Trending in China: Car Sharing

China is the perfect recipient for a huge development of car sharing services.

As the sharing economy is getting more and more traction all over the globe, so is in China. We already saw the fast improvement in the bike sharing services in China in the last few months. I strongly believe that in the first half of 2017 we’ll see a similar situation with car sharing services.

The car situation in China

As in many developing economies, being a car owner it is a status-symbol. But China is not a developing country, since within China there are very different situations.

First tier cities like Beijing and Shanghai are already overcrowded with cars, causing constant traffic jams from dawn to sunset and almost no chances to find a parking spot.

Moreover, studies show that most of the air pollution of Beijing is caused by cars exhaustion gasses.

The old solutions

The local governments, in order to solve the problem of traffic congestion and parking availability tried to find solutions.

The first is to impose a car rotation based on plate numbers. From Monday to Friday only eight different tail numbers can be on the road and two are not allowed. During the weekends there are more traffic jams than in working day, since there are no restrictions of sort.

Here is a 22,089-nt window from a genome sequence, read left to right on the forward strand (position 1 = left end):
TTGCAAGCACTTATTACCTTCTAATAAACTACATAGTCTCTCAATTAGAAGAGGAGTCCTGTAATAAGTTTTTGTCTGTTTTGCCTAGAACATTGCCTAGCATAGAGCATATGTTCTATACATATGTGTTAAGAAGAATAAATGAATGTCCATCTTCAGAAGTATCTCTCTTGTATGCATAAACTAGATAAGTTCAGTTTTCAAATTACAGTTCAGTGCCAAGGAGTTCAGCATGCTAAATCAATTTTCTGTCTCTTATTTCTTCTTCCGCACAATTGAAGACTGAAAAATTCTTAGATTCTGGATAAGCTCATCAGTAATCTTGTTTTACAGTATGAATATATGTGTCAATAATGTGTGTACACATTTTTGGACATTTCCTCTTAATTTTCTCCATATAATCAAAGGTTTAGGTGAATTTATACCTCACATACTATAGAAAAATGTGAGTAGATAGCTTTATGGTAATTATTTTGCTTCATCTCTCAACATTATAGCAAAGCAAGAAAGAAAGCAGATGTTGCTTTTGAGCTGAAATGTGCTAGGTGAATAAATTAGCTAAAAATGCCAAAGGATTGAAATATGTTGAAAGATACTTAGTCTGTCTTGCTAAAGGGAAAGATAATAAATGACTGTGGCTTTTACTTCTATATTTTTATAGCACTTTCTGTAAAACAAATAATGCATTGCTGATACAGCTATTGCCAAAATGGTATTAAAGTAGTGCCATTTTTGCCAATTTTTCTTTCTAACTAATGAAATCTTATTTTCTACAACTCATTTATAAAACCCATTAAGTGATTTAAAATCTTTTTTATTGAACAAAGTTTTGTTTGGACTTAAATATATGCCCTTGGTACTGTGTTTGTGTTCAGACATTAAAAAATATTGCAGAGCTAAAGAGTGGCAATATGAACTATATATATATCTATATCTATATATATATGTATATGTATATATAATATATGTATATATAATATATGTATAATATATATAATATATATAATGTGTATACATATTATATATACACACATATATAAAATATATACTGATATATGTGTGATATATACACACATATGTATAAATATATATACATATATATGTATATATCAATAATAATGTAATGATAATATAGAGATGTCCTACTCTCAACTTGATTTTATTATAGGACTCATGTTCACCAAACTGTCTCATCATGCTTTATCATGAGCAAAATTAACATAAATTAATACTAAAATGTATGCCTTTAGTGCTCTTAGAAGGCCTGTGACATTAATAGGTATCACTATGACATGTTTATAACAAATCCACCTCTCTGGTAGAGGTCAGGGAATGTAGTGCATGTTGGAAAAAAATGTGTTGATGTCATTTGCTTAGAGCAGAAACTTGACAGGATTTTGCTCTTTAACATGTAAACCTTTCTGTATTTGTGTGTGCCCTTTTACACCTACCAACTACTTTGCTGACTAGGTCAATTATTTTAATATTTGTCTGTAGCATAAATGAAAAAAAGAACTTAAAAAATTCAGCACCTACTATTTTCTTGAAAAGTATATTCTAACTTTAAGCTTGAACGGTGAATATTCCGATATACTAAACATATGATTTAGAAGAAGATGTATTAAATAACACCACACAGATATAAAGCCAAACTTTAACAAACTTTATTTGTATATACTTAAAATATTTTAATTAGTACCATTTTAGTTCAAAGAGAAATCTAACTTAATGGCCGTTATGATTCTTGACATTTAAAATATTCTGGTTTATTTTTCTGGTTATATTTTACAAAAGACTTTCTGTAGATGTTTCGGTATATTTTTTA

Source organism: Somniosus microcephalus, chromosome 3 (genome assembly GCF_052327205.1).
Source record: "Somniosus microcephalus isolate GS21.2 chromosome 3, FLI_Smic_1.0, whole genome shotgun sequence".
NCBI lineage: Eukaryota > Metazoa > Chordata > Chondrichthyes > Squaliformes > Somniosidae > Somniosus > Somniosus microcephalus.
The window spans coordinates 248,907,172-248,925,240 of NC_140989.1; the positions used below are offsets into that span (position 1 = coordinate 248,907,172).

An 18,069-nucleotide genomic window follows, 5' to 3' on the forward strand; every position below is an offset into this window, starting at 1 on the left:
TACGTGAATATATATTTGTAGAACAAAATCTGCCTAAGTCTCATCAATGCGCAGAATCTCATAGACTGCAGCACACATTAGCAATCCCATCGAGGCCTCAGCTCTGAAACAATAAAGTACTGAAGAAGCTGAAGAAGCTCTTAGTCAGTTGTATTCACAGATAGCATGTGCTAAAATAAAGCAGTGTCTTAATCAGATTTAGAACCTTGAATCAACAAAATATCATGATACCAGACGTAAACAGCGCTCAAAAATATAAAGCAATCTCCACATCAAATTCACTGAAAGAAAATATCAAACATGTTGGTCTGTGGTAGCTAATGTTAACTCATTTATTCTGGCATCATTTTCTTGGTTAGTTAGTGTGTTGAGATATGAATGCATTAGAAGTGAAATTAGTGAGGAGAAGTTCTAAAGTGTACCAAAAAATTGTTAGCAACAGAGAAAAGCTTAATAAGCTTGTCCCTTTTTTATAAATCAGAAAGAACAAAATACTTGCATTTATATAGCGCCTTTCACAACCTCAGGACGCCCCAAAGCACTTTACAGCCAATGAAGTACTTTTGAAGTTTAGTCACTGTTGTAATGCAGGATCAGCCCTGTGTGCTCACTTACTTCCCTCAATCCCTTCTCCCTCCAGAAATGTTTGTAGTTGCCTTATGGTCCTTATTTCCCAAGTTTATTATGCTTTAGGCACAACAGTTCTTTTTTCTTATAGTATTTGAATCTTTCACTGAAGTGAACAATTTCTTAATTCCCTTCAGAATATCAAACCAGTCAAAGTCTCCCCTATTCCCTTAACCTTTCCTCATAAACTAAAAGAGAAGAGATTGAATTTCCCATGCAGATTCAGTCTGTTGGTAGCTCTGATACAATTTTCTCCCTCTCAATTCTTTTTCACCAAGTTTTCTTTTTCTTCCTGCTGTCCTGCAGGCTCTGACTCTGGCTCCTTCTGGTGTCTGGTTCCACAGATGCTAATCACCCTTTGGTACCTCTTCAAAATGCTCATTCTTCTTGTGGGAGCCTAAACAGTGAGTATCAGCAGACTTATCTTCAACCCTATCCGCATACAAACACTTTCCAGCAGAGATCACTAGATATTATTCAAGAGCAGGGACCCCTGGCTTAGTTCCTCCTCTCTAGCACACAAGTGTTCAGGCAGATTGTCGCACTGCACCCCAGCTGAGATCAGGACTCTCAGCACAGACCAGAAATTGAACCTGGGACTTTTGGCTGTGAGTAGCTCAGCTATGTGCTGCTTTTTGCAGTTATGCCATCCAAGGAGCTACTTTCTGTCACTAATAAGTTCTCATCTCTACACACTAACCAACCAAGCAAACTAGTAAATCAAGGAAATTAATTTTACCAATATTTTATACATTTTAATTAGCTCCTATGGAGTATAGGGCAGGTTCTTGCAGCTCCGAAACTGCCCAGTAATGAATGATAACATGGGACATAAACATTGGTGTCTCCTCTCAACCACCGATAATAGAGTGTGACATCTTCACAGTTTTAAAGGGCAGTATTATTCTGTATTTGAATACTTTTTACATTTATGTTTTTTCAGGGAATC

The second part of the solution is to limit the amount of new cars that can be sold each day. For this reason in first tier cities, who’d like to buy a car has to first win a license plate. I used the term “win” because the way the government assigns the plates it is not on the basis of “first arrived first served” but as a random lottery. In Beijing you can expect to wait the average of 3 years before winning a plate. In the constant effort to reduce air pollution, EVs (Electric Vehicles) are immediately equipped with plate at the time of purchase.

The new solution: Car Sharing

The new generations, especially the urban youngster grew up in first tier cities, are less interested in owning a car. With about 30% of the population being born between 1980 and 1990, this is a very big slice of the population cake.

The reasons reside in all the problems mentioned in the above paragraphs, plus the increasing cost of buying and maintaining a car.

At the same time, youngsters are more likely to use sharing economy services, like bike sharing. Moreover, they are already using car hailing apps like Didi Dache (who recently merged with Uber in China), and they are heavy users of online payments.

The future solution will be the car sharing.

As we can read on DesignHotPot:

Car-sharing is still an emerging industry in China. In 2012 there were only two car-sharing operators, with a total of 39 vehicles in Chinese cities. In 2016 this has grown to a total of one thousand vehicles within 5 active operators in Beijing, Hangzhou, Wuhan, Shenzhen and Changsha.

Car Sharing companies to be kept in mind

Based on the considerations of different prominent figures of the Chinese Startup Ecosystem, there are three Car Sharing companies to be kept in mind: TOGO, EZZY, and Yidu.

For more info about a comparison on the different services provided by the above companies, I suggest to read this article by ACT.